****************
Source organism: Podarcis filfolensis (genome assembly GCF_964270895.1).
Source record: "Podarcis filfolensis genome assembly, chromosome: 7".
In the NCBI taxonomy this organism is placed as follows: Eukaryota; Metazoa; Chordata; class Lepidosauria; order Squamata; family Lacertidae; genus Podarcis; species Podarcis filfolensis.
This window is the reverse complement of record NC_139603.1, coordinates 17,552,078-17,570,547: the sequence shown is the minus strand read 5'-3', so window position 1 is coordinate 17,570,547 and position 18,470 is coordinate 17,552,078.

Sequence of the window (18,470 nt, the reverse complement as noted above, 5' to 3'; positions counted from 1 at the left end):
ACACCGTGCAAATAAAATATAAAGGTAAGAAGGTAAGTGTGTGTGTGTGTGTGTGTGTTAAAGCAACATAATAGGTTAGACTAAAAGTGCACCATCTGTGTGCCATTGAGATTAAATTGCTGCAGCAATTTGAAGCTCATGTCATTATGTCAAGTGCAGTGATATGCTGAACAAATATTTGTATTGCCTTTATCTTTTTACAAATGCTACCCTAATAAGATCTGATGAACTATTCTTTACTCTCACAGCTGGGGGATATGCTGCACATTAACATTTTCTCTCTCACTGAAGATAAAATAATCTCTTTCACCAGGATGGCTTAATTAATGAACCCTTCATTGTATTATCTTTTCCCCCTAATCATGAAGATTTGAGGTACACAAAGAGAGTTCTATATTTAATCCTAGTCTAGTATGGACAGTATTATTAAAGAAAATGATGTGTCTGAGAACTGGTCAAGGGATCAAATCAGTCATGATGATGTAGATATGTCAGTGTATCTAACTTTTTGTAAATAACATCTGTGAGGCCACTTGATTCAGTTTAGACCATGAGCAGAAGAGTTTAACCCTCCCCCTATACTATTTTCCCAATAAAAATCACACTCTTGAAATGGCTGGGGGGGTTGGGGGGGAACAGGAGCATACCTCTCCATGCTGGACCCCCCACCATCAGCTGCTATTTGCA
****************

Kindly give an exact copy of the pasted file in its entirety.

Source organism: Podarcis filfolensis (genome assembly GCF_964270895.1).
Source record: "Podarcis filfolensis genome assembly, chromosome: 7".
In the NCBI taxonomy this organism is placed as follows: Eukaryota; Metazoa; Chordata; class Lepidosauria; order Squamata; family Lacertidae; genus Podarcis; species Podarcis filfolensis.
This window is the reverse complement of record NC_139603.1, coordinates 17,552,078-17,570,547: the sequence shown is the minus strand read 5'-3', so window position 1 is coordinate 17,570,547 and position 18,470 is coordinate 17,552,078.

Sequence of the window (18,470 nt, the reverse complement as noted above, 5' to 3'; positions counted from 1 at the left end):
ACACCGTGCAAATAAAATATAAAGGTAAGAAGGTAAGTGTGTGTGTGTGTGTGTGTGTTAAAGCAACATAATAGGTTAGACTAAAAGTGCACCATCTGTGTGCCATTGAGATTAAATTGCTGCAGCAATTTGAAGCTCATGTCATTATGTCAAGTGCAGTGATATGCTGAACAAATATTTGTATTGCCTTTATCTTTTTACAAATGCTACCCTAATAAGATCTGATGAACTATTCTTTACTCTCACAGCTGGGGGATATGCTGCACATTAACATTTTCTCTCTCACTGAAGATAAAATAATCTCTTTCACCAGGATGGCTTAATTAATGAACCCTTCATTGTATTATCTTTTCCCCCTAATCATGAAGATTTGAGGTACACAAAGAGAGTTCTATATTTAATCCTAGTCTAGTATGGACAGTATTATTAAAGAAAATGATGTGTCTGAGAACTGGTCAAGGGATCAAATCAGTCATGATGATGTAGATATGTCAGTGTATCTAACTTTTTGTAAATAACATCTGTGAGGCCACTTGATTCAGTTTAGACCATGAGCAGAAGAGTTTAACCCTCCCCCTATACTATTTTCCCAATAAAAATCACACTCTTGAAATGGCTGGGGGGGTTGGGGGGGAACAGGAGCATACCTCTCCATGCTGGACCCCCCACCATCAGCTGCTATTTGCA